The other laughable charge against "postmodernists" is that they are literary nihilists, that they believe in nothing, that nothing means anything to these guys! Well, I suppose that depends on which "these guys" you're talking about. I'd argue that the average alleged postmodernist believes the contrary--everything is meaning! It's all over the place! It's too much, maybe! You don't have to be post-modern to appreciate the surfeit of meaning in language. You could be Gertrude Stein. You could be Don Draper. You could be anyone you imagine.


What the detractors really mean is "I feel threatened in some way." The irony here is that these detractors always have held the firm ground, the higher ground, higher not in a moral sense, but in a warfare sense. To use a musical analogy here, Americans haven't suddenly turned away from Toby Keith and Maroon 5 and toward Brian Eno or Yoko Ono. Just ain't happenin', kid.

I'm pretty damn sure that Philip Levine and Billy Collins sell more books than Charles Bernstein. If we remove a primarily academic audience from the equation, the gulf widens considerably.


It's a kind of benign bullying, this thing we do to each other.


The hipster is, most likely, going through a phase. The "postmodernist" is lying. Or I imagine that's the thinking.


The defender of literary tradition, the whistle-blower, the bulwark against postmodernism, is deeply reactionary and deeply wedded to old notions of "appropriate" and "inappropriate" art. He is a mannered fellow who would have us believe that he's a populist. He's no hipster. He's no THEORIST. He's just a regular guy.


"Why are you doing that thing?"
"Because I'm making something."
"Stop making that!"
The Red School

Monday, July 6, 2015


About to take a ride on the bus
to the nearby city with a shiny font
a new font, where all is adjacent
to the polluted city center fountain
and pigeons and starlings have struck
a tentative friendship based on mutual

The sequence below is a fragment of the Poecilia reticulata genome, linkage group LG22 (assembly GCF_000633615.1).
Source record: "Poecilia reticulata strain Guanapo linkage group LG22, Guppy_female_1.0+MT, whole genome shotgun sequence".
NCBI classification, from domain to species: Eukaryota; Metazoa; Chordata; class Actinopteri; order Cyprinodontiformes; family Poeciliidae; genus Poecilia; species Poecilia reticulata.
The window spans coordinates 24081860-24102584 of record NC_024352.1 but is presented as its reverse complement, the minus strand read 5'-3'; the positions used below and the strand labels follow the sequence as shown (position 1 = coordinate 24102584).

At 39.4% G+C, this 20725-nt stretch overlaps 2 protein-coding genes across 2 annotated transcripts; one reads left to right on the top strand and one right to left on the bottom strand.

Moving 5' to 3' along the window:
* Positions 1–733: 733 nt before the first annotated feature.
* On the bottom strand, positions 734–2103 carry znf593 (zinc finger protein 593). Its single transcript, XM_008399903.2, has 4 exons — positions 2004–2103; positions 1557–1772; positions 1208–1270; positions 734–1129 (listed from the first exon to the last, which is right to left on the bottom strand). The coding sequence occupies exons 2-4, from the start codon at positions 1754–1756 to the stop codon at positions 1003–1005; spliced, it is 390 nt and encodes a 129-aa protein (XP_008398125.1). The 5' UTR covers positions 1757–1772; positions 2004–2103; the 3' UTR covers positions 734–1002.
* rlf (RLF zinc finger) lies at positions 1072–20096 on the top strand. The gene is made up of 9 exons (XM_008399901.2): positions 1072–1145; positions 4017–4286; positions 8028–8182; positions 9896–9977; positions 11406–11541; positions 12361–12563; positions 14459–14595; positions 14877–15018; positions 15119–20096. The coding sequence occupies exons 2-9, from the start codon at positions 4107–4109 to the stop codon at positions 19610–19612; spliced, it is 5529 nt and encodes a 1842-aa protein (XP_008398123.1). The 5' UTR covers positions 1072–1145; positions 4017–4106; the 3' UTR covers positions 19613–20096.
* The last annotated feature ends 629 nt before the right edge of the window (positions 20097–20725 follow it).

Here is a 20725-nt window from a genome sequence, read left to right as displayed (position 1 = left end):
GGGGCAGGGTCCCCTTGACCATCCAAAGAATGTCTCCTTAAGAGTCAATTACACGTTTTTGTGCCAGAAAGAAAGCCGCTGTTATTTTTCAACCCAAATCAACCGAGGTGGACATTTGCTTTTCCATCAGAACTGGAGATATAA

ancestry because windows are shuttered
and so many brethren have fallen
slain like waxwings against that azure
pane and it's on days like these
I feel like Herve Villachaize
on my bus with the vinyl seats
where love is an addendum to an appendix
in the operating manual on flying machines

Wednesday, June 24, 2015

half a poem from VERSE

Rosa Maria Jauregui, June 13, 1953. Age 4. Oakridge.

A few notes on governing. (daybook day 3, jun 23)

Nationality is an outmoded concept.
Identity is flawed idea.
Smiling is overrated.
Dark skin isn't as pretty as other skin.
White fences keep out bad neighbors.
Countries don't exist in my country.
Dragons be there. And there. In that country.
Dragon skin is scaly and beautifully tinted.
There are no ideas in my nation.
Individuality is based on a popular misconception.
The border around my town is a wall.
The wall around my town is there for a reason.
The moat around the wall around my town helps to keep out the Philistines.
There are no gays in my nation.
There are too many gays in the principalities to the west.
Beauty is a silly idea, and outdated reliance.
A relationship requires concordance or discord.
The chords to this song are C-G-D.
This song is simple so we may bring our words to the Lords.
The Lords who run this town don't want old people here.
In the village to the east, everyone is under 30 years of age.
Everyone is beautiful, which is too bad because it's outmoded.
Socialism is better when it's a spectacle.
In this way it's not much different than fascism.
In this country, nationhood is more than badges, flags, and emblems.
Identity is based on difference. Please don't be diffferent.
Be yourself! Write what you know!
Don't write about yourself in the Town Square.
Start your own country with a book you bought from Loompanics.
Play hip-hop to prove your relevance but not in this country.
Keep your states to yourself. Keep your rights to yourself.
Impose your rights on others but colonize them gently.
Soldiers in your pocket can be pressed into multi-purpose.
Only kill a few.
Only eat a few.
Only eat as much as you can kill.
Raise the children in your country like it's all one big village.
Tribal norms will keep us together.
Love is all you need. Love is all around.
In our country pop music is used for propaganda.
Don't get pregnant.
Identity is malleable.
Please stop talking about fluidity already; everyone knows that's a load of hooey.
I asked Madeline Mary about the immaculate conception.
The birth rate in your country is declining.
This is the way it's supposed to be.
It goes like this.
Eat your peas and gravy, my boy.
Patrol the borders and stay awhile.
When it's all over, the sun will still set in the west,
the moon will still climb the sky,
and everything will still be available
for a limited time.

daybook poem day 2 (6/22/15)

Why I hate American History
has nothing to do with having
or not having or guns or flags
or powdered wigs or movies
with Edward Norton.It has no
thing to do with cigar store
Indians, Harriet Tubman on
the ten or the twenty & very
little to do with Andrew Johnson
who I was recently informed
is the only president to have
been impeached which is clearly
not the case because William
Jefferson Clinton was also
impeached, just not removed
from the Oval Office of the Blue Dress
& this is not why I hate American